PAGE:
Miller tests prototype software during NASA BASALT mission in Hawaii

DEC 10, 2016 - Matthew Miller, a CEC Ph.D. candidate, ended the Fall 2016 semester by spending 3 weeks in November conducting simulated Mars surface operations on the Big Island of Hawaii. Miller is a member of the extravehicular activity (EVA) operations research team for the NASA Biologic Analog Science Associated with Lava Terrains (BASALT) research program. In this capacity, he serves as an EVA flight controller and concept of operations developer for future human Mars exploration campaigns. This work closely aligns with his PhD research activities that aim to characterize and understand the EVA work domain with the intent to design and develop decision support systems for future crew. During the Hawaii simulation campaign, Miller tested an advanced prototype, known as Marvin, along with lead software developer Cameron Pittman, that performs timeline management support functions during EVA execution. A laboratory simulation test campaign of an enhanced version of Marvin is scheduled for Spring 2017.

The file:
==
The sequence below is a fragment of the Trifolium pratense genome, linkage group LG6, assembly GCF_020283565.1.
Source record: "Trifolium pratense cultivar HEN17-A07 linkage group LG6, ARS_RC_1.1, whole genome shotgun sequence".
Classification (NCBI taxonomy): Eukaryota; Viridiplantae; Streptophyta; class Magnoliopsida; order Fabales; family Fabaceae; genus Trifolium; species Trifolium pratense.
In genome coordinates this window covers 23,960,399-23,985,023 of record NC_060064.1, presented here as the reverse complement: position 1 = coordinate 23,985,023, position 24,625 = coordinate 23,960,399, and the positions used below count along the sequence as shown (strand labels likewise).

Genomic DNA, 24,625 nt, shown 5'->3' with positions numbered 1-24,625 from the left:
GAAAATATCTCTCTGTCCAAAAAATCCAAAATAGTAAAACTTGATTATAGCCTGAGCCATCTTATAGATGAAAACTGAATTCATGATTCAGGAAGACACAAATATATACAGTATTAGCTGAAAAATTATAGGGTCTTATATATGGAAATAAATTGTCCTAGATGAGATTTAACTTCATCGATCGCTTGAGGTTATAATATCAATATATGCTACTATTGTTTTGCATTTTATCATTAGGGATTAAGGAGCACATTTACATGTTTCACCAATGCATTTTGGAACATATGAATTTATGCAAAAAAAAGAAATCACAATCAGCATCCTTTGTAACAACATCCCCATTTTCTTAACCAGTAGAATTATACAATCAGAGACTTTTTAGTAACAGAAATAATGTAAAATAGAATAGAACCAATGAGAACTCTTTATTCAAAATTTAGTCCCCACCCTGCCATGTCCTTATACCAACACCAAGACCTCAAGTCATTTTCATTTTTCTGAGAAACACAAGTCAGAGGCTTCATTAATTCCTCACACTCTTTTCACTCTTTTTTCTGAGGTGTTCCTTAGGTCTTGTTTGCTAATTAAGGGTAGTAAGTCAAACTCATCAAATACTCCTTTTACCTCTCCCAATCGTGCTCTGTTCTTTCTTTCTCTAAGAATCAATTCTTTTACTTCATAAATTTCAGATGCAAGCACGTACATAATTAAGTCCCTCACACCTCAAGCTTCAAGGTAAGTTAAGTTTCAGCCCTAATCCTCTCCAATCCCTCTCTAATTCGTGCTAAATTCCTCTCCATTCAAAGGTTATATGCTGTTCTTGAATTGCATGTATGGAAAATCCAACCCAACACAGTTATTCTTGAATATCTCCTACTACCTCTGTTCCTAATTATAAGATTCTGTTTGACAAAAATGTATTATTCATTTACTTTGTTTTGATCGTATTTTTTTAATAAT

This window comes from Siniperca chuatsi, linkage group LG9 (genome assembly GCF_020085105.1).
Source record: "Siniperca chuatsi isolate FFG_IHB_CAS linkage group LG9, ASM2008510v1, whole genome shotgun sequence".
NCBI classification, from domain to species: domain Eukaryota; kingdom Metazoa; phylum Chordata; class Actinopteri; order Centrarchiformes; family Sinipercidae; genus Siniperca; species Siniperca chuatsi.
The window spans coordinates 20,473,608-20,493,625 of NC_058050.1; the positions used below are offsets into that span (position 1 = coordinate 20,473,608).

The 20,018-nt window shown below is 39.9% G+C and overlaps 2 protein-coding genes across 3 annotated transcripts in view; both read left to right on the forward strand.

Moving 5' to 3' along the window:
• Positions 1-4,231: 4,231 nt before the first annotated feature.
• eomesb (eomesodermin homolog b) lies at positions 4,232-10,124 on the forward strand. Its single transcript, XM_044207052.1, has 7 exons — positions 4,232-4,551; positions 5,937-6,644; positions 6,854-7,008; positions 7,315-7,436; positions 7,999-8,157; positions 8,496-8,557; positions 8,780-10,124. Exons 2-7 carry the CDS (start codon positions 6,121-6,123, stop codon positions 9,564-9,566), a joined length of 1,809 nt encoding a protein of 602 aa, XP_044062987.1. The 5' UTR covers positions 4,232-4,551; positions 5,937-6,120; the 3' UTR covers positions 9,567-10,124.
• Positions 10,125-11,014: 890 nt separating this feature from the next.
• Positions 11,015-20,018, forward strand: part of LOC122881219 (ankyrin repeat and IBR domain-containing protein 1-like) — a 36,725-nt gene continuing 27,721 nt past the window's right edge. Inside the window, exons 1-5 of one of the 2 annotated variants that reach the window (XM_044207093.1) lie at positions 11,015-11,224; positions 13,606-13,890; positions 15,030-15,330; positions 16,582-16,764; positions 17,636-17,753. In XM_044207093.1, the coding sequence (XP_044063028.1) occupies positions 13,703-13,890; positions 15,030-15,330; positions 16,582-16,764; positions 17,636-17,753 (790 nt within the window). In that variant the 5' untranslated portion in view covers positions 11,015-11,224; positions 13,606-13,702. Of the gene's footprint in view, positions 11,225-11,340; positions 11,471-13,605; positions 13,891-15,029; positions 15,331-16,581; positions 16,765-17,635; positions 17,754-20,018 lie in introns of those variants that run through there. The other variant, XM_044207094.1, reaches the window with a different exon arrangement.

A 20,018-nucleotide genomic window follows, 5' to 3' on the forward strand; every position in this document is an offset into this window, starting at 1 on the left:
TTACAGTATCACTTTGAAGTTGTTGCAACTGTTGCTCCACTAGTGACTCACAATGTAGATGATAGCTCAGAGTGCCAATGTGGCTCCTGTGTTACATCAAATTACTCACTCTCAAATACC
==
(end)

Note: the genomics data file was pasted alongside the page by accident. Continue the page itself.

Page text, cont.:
This NASA BASALT mission was featured in a Washington Post "Speaking of Science" article, entitled "How NASA is rehearsing for a mission to Mars."

Video of the Hawaii deployment can be found HERE

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